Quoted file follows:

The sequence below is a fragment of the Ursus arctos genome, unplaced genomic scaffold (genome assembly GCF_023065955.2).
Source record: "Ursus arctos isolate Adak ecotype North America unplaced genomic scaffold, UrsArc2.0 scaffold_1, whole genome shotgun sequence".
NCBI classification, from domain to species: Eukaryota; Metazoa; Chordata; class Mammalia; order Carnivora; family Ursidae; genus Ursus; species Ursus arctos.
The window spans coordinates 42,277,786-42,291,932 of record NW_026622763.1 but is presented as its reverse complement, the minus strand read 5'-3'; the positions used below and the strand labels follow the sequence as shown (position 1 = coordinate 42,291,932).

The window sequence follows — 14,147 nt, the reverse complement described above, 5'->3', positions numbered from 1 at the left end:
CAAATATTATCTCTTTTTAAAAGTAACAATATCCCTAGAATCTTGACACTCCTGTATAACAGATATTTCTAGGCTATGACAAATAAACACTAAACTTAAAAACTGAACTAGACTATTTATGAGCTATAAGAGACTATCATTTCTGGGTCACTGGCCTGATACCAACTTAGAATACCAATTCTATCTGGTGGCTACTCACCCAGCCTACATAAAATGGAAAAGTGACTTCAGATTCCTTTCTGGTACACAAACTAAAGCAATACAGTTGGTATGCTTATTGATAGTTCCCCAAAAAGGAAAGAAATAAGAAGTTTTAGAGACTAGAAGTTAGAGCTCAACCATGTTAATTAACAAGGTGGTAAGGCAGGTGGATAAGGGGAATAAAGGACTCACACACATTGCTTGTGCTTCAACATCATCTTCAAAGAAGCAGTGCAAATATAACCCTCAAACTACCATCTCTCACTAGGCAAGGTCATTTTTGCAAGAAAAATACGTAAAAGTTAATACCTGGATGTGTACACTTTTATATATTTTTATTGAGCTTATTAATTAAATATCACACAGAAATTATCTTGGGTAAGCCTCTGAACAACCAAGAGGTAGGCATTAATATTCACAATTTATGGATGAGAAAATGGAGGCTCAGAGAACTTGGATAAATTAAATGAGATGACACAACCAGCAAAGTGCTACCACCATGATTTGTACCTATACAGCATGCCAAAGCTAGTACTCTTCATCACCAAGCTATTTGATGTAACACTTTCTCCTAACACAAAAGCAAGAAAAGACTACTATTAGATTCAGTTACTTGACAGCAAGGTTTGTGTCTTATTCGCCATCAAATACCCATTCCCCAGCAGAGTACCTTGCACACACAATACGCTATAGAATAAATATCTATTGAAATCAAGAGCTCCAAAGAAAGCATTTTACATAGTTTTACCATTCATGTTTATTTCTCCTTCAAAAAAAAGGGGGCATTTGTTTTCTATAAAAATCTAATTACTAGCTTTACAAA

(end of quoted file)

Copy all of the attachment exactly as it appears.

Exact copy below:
The sequence below is a fragment of the Ursus arctos genome, unplaced genomic scaffold (genome assembly GCF_023065955.2).
Source record: "Ursus arctos isolate Adak ecotype North America unplaced genomic scaffold, UrsArc2.0 scaffold_1, whole genome shotgun sequence".
NCBI classification, from domain to species: Eukaryota; Metazoa; Chordata; class Mammalia; order Carnivora; family Ursidae; genus Ursus; species Ursus arctos.
The window spans coordinates 42,277,786-42,291,932 of record NW_026622763.1 but is presented as its reverse complement, the minus strand read 5'-3'; the positions used below and the strand labels follow the sequence as shown (position 1 = coordinate 42,291,932).

The window sequence follows — 14,147 nt, the reverse complement described above, 5'->3', positions numbered from 1 at the left end:
CAAATATTATCTCTTTTTAAAAGTAACAATATCCCTAGAATCTTGACACTCCTGTATAACAGATATTTCTAGGCTATGACAAATAAACACTAAACTTAAAAACTGAACTAGACTATTTATGAGCTATAAGAGACTATCATTTCTGGGTCACTGGCCTGATACCAACTTAGAATACCAATTCTATCTGGTGGCTACTCACCCAGCCTACATAAAATGGAAAAGTGACTTCAGATTCCTTTCTGGTACACAAACTAAAGCAATACAGTTGGTATGCTTATTGATAGTTCCCCAAAAAGGAAAGAAATAAGAAGTTTTAGAGACTAGAAGTTAGAGCTCAACCATGTTAATTAACAAGGTGGTAAGGCAGGTGGATAAGGGGAATAAAGGACTCACACACATTGCTTGTGCTTCAACATCATCTTCAAAGAAGCAGTGCAAATATAACCCTCAAACTACCATCTCTCACTAGGCAAGGTCATTTTTGCAAGAAAAATACGTAAAAGTTAATACCTGGATGTGTACACTTTTATATATTTTTATTGAGCTTATTAATTAAATATCACACAGAAATTATCTTGGGTAAGCCTCTGAACAACCAAGAGGTAGGCATTAATATTCACAATTTATGGATGAGAAAATGGAGGCTCAGAGAACTTGGATAAATTAAATGAGATGACACAACCAGCAAAGTGCTACCACCATGATTTGTACCTATACAGCATGCCAAAGCTAGTACTCTTCATCACCAAGCTATTTGATGTAACACTTTCTCCTAACACAAAAGCAAGAAAAGACTACTATTAGATTCAGTTACTTGACAGCAAGGTTTGTGTCTTATTCGCCATCAAATACCCATTCCCCAGCAGAGTACCTTGCACACACAATACGCTATAGAATAAATATCTATTGAAATCAAGAGCTCCAAAGAAAGCATTTTACATAGTTTTACCATTCATGTTTATTTCTCCTTCAAAAAAAAGGGGGCATTTGTTTTCTATAAAAATCTAATTACTAGCTTTACAAA